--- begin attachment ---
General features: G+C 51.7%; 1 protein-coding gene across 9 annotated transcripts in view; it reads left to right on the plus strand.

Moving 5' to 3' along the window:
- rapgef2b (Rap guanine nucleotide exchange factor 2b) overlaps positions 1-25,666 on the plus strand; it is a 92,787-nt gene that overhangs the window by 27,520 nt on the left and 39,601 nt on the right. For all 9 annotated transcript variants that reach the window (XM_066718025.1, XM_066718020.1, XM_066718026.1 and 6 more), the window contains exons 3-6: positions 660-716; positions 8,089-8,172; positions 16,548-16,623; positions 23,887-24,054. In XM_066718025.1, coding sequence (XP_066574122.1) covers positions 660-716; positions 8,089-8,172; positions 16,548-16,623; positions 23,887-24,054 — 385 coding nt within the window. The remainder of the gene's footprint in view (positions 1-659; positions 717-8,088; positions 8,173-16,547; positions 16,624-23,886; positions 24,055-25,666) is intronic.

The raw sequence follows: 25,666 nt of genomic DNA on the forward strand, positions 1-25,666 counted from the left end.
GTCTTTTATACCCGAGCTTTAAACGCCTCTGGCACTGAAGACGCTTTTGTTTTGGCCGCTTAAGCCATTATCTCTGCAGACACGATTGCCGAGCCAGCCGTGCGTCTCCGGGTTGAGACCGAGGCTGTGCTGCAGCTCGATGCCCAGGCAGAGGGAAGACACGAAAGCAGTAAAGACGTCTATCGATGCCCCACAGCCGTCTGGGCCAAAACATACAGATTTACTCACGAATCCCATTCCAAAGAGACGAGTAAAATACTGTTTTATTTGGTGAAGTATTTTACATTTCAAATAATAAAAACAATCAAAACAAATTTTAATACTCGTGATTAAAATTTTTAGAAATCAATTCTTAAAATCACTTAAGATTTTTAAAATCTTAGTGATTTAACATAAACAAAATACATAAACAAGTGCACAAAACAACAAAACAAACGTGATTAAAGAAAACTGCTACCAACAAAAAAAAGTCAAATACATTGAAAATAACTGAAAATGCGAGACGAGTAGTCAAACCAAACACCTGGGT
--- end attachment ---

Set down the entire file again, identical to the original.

General features: G+C 51.7%; 1 protein-coding gene across 9 annotated transcripts in view; it reads left to right on the plus strand.

Moving 5' to 3' along the window:
- rapgef2b (Rap guanine nucleotide exchange factor 2b) overlaps positions 1-25,666 on the plus strand; it is a 92,787-nt gene that overhangs the window by 27,520 nt on the left and 39,601 nt on the right. For all 9 annotated transcript variants that reach the window (XM_066718025.1, XM_066718020.1, XM_066718026.1 and 6 more), the window contains exons 3-6: positions 660-716; positions 8,089-8,172; positions 16,548-16,623; positions 23,887-24,054. In XM_066718025.1, coding sequence (XP_066574122.1) covers positions 660-716; positions 8,089-8,172; positions 16,548-16,623; positions 23,887-24,054 — 385 coding nt within the window. The remainder of the gene's footprint in view (positions 1-659; positions 717-8,088; positions 8,173-16,547; positions 16,624-23,886; positions 24,055-25,666) is intronic.

The raw sequence follows: 25,666 nt of genomic DNA on the forward strand, positions 1-25,666 counted from the left end.
GTCTTTTATACCCGAGCTTTAAACGCCTCTGGCACTGAAGACGCTTTTGTTTTGGCCGCTTAAGCCATTATCTCTGCAGACACGATTGCCGAGCCAGCCGTGCGTCTCCGGGTTGAGACCGAGGCTGTGCTGCAGCTCGATGCCCAGGCAGAGGGAAGACACGAAAGCAGTAAAGACGTCTATCGATGCCCCACAGCCGTCTGGGCCAAAACATACAGATTTACTCACGAATCCCATTCCAAAGAGACGAGTAAAATACTGTTTTATTTGGTGAAGTATTTTACATTTCAAATAATAAAAACAATCAAAACAAATTTTAATACTCGTGATTAAAATTTTTAGAAATCAATTCTTAAAATCACTTAAGATTTTTAAAATCTTAGTGATTTAACATAAACAAAATACATAAACAAGTGCACAAAACAACAAAACAAACGTGATTAAAGAAAACTGCTACCAACAAAAAAAAGTCAAATACATTGAAAATAACTGAAAATGCGAGACGAGTAGTCAAACCAAACACCTGGGT